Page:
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Welfare dependence and recidivism in an era of welfare reform

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  • Shao-Hsun Keng
  • Steven Garasky
  • Helen Jensen

Abstract

This study examines the dynamics of welfare programme participation during the initial period (1993-1995) of programme reforms at the state-level in Iowa. The programme changes for the state were remarkably similar to the national reforms implemented in the USA in 1996. Analysis of the Family Investment Program (FIP) participation over the programme's first two years show that, on average, recipients stayed fewer months in the second year compared with the first, although a relatively large share of participants (36%) stayed on for the full two years. Fixed effect and semiparametric duration models are used to examine welfare dependence and recidivism, respectively. Results indicate that income from wages and child support are significant factors in reducing welfare participation. Child support and wage income are crucial in determining the chances of exiting and of staying off the programme, especially during the early months of the exit.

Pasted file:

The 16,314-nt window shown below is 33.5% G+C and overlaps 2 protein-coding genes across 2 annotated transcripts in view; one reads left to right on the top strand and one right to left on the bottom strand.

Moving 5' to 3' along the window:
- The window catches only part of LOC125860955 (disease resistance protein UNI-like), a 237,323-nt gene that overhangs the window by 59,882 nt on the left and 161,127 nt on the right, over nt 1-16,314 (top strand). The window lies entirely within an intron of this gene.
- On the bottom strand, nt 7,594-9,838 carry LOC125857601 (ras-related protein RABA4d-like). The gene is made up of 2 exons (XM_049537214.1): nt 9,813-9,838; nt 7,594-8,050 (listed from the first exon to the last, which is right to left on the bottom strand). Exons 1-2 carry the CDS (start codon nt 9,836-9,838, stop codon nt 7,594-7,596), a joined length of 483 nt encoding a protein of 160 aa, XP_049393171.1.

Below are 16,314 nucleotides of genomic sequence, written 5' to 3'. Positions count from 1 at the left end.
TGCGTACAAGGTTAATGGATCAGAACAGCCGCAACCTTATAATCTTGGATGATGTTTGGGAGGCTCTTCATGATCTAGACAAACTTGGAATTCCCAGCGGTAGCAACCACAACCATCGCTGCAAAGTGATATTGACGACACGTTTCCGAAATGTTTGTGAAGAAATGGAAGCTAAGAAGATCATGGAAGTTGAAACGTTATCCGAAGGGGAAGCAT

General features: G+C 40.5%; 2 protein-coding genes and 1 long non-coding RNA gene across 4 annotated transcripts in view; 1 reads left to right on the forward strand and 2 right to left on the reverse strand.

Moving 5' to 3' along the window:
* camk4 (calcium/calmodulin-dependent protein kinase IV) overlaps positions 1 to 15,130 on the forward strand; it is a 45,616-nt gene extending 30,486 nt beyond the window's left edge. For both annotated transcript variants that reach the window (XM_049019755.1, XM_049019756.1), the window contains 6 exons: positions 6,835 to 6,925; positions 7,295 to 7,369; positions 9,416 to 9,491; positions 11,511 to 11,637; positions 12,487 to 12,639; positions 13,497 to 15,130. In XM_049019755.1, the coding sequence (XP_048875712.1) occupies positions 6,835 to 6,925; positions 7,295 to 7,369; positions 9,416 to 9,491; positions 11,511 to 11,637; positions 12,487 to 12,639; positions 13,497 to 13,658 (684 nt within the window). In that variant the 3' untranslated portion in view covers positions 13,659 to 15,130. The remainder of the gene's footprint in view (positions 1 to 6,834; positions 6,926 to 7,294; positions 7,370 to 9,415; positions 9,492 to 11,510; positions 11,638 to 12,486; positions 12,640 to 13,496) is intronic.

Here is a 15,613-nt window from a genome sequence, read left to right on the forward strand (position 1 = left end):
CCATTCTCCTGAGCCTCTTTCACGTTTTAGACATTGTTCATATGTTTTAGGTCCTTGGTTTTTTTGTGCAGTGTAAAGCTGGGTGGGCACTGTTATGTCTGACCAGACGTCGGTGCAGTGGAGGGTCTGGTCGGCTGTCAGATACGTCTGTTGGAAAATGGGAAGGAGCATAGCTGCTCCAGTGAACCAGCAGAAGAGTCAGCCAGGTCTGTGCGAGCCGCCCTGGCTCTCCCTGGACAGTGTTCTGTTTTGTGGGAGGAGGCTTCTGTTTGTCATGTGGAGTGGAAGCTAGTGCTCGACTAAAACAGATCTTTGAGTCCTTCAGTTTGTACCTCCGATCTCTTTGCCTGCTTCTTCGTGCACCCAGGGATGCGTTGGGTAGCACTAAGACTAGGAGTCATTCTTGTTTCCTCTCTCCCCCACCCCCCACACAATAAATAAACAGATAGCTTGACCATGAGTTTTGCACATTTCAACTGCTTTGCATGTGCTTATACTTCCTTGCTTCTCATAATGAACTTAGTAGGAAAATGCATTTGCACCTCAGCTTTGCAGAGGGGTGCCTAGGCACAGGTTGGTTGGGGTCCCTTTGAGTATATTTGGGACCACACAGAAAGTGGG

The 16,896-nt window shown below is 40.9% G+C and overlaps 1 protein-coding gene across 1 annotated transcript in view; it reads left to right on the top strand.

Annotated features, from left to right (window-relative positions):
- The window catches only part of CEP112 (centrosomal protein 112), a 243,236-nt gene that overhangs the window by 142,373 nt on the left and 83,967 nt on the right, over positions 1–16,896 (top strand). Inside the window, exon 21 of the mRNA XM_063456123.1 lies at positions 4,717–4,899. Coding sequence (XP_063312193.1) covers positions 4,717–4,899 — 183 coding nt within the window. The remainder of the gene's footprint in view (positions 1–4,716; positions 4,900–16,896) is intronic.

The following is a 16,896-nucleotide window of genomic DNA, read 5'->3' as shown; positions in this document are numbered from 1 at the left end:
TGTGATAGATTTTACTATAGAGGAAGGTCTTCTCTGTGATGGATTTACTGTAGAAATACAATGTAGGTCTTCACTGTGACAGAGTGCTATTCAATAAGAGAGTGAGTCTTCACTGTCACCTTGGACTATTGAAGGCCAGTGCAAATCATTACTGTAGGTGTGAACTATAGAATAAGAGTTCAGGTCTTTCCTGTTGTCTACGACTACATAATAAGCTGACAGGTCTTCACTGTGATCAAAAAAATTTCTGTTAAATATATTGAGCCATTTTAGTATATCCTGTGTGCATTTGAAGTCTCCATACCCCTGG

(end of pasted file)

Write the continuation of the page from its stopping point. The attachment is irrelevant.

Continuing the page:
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Bibliographic Info

Article provided by Taylor & Francis Journals in its journal Applied Economics.

Volume (Year): 34 (2002)
Issue (Month): 18 ()
Pages: 2311-2323

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Handle: RePEc:taf:applec:v:34:y:2002:i:18:p:2311-2323

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Cited by:
  1. Luis Ayala & Magdalena Rodríguez, 2010. "Explaining welfare recidivism: what role do unemployment and initial spells have?," Journal of Population Economics, Springer, vol. 23(1), pages 373-392, January.
  2. Chack-Kie Wong & Vivian Lou, 2010. "“I Wish to be Self-Reliant”: Aspiration for Self-Reliance, Need and Life Satisfaction, and Exit Dilemma of Welfare Recipients in Hong Kong," Social Indicators Research, Springer, vol. 95(3), pages 519-534, February.

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